My first green patina experiment
This was an experiment, my first in the category of paper folds and also first try for an ammonia patina. These are my colors, baby! I'm officially addicted.
Here is a link to the day Charles covered paper derived foldforms at the recent conference.
And here is a link to notes about the patina, from the same conference.
For a whole bunch of patina information, here is a link to notes by Charles Lewton-Brain.
Over on the foldforming facebook page there were some questions about this fold and the copper patina process, so lets put a little more detail in this post.
The fold is the Eckland #2 and can be found on page 144 of Foldforming, by Charles Lewton-Brain. You can probably see in the photo that only the ends are really 3-dimensional. The entire cuff was originally puffed out, but as Charles teaches, any fold can become a line fold. Just on a whim, this cuff is all hammered flat except for two sections at one end, and one section at the other. The ends are cut round.
As for the patina, it's fumed in ammonia and then painted with hydrogen peroxide, exactly the way Charles demonstrated at the conference, here. Really go see because it illustrates the flexibility of your choices... he used a take-out container because it was on hand... but here is what I'm using:
The container I found for fuming is so awesome it warrants a close-up view. All of you might not have access to this, but it's an empty plastic baby formula container with a nice tight seal. The seal is not critical to the process, but it sure helps contain the nasty ammonia smell!
Anyway, here were the steps:
**and make sure you have proper ventilation***
Update #2: Ten days later tried to use the leftover ammonia in the 'airtight' container, thinking it would work on another piece. No go. It no longer smelled strong and after a few hours there was no color on the piece. Tossed it and poured fresh ammonia, which worked. This was a surprise to me!
Update #3: Here's a little tip -- there are no 2nd chances on step #6. I forgot and put the pieces in dry, and the blue color just puddled up underneath. The piece gets kind of an antique patina instead of blue. At this point it's too late to dunk the piece into saltwater -- it's like starting with a dirty piece, and it just doesn't work. Need to completely clean it up and start again. **However** if you want a bit of an antique patina, give it a try dry :-)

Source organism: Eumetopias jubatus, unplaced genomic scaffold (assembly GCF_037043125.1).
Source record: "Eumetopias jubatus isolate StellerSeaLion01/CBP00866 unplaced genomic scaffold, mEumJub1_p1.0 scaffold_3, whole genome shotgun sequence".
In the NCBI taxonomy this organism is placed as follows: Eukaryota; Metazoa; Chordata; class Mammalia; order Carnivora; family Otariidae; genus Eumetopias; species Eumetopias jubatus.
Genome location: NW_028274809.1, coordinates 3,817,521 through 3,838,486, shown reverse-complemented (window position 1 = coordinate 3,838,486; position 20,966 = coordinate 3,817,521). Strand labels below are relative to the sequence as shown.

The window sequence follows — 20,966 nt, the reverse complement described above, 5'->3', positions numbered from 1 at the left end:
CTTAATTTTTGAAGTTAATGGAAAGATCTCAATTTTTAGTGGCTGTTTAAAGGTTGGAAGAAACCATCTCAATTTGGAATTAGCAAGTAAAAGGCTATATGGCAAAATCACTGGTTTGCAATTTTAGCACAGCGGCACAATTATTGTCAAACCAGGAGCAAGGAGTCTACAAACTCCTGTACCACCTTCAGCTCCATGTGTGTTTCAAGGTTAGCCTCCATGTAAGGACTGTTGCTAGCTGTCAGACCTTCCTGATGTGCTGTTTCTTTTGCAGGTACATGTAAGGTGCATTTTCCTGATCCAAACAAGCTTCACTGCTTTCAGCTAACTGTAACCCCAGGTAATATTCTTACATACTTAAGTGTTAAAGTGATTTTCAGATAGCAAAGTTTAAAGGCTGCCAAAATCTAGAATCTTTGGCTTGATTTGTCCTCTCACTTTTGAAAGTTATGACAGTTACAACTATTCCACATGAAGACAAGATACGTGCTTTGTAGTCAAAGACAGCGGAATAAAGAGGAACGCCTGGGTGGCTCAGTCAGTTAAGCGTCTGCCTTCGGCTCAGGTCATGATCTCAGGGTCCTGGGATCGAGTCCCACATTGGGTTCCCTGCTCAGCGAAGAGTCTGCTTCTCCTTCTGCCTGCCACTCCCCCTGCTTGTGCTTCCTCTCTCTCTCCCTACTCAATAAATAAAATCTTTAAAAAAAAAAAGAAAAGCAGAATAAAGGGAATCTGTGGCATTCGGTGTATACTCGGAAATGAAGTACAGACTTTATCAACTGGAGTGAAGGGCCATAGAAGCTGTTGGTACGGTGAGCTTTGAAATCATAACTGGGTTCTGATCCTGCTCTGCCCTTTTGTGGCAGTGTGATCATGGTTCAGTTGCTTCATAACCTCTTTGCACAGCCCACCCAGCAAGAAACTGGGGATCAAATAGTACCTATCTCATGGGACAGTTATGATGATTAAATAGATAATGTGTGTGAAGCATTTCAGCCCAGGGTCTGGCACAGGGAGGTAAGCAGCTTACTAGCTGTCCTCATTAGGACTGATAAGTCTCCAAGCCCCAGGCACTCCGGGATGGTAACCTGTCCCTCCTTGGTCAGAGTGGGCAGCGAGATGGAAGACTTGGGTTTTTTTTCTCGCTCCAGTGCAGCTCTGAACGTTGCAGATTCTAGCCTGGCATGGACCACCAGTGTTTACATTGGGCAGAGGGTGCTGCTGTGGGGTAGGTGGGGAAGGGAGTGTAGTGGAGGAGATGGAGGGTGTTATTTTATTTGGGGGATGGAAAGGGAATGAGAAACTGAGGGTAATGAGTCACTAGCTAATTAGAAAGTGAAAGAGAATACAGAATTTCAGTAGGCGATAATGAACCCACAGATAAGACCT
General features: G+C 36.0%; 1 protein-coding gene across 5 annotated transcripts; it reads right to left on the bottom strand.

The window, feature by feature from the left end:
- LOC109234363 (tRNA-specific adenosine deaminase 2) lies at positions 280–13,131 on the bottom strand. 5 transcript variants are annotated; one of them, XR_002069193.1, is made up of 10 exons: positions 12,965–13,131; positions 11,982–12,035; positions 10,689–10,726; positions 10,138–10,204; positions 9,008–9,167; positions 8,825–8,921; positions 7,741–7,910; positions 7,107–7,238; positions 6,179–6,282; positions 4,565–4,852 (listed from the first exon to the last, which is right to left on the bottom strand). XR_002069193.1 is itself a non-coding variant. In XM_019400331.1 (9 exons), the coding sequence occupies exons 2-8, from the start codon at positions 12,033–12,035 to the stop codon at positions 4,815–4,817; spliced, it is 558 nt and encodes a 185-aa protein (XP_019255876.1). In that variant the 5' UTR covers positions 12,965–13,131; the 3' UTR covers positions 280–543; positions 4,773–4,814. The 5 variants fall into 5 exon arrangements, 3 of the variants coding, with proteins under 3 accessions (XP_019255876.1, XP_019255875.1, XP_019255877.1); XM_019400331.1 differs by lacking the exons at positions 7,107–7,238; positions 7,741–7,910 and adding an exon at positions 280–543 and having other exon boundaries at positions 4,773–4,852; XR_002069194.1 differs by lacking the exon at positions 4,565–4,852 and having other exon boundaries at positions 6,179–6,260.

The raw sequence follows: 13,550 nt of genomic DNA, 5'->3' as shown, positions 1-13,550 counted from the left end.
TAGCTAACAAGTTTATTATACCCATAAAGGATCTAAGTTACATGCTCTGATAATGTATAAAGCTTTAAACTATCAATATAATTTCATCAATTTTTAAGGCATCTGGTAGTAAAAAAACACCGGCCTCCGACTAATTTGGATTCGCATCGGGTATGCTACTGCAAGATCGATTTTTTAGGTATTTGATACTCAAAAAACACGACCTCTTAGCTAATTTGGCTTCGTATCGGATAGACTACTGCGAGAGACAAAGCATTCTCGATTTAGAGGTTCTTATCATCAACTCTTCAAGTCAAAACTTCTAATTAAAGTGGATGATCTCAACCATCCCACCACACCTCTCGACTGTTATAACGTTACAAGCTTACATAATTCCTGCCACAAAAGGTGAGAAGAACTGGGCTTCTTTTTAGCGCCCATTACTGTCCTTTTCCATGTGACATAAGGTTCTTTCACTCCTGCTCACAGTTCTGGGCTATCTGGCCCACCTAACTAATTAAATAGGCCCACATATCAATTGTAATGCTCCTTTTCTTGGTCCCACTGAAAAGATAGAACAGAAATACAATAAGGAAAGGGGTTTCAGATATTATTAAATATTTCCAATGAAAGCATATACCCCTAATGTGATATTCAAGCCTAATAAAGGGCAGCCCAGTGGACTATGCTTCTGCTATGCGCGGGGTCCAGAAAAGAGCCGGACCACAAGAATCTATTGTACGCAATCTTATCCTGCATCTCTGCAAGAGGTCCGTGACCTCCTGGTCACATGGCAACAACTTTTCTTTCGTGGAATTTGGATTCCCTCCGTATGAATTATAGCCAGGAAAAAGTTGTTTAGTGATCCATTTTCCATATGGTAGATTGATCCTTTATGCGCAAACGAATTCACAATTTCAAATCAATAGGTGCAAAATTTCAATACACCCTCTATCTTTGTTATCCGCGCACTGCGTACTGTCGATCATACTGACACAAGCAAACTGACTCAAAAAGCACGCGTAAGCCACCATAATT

August 2012 on SueLacy Wired is dedicated to the 5th annual Charles Lewton-Brain Conference on Foldforming, taking place Aug 3-6 at the Center for Metal Arts in downstate NY. To view the series, click category "5th Annual Charles Lewton-Brain Conference" in the far right column on this page.
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8/22/2012 05:02:29 am
Wow, Sue! Gorgeous work and what a wealth of info. I'm going to peruse all the links later when I'm not on my phone. Thanks for sharing!
8/22/2012 05:38:52 am
Thanks Sue, I hope you don't mind if I post this on my blog, with full credit to you of coarse....
8/22/2012 08:07:21 am
Thanks for the great information Sue. This piece is awesome.
8/22/2012 01:34:17 pm
Thank you for walking thru the process, beautiful piece
8/22/2012 07:13:31 pm
Thank you for this wonderful post!!! Love your blog!
8/23/2012 03:12:46 am
Beautiful bracelet... love the form and the color. Thanks so much for the info. I must join your foldforming group. Loveit!
11/17/2012 02:01:28 am
Dear Sue! Thank you, Thank you!! I am just starting out making jewelery with metal (starting out with brass) and i am very very interrested in working with patinas.. though here in Sao Paulo-Brasil there are not a lot of people who work with it as far as i know. I am learning a lot from your blog and of course from Charles Lewton-Brain! May I ask you if immersing the brass in ammonia (bathing it in salt-water beforehand) would also work for a patina? uff.. so many questions. Thank you ! All the best Alex
Hi Alexandra, I'm afraid I missed your question so this reply is coming late. But I've immersed a piece of copper in ammonia quite by accident. A cuff that was greening up very nicely slipped off its stand and I found it later sitting in the ammonia rather than fuming. The portion immersed in ammonia had no patina left; in fact it was perfectly clean and shiny. I didn't experiment further, but rather than being a method for applying patina, perhaps immersion is an option for patina removal.
Alexandra (caliandra Caracol)
2/6/2014 03:22:05 am
:) thank you...
2/3/2017 02:12:25 pm
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Sue Lacy Wired
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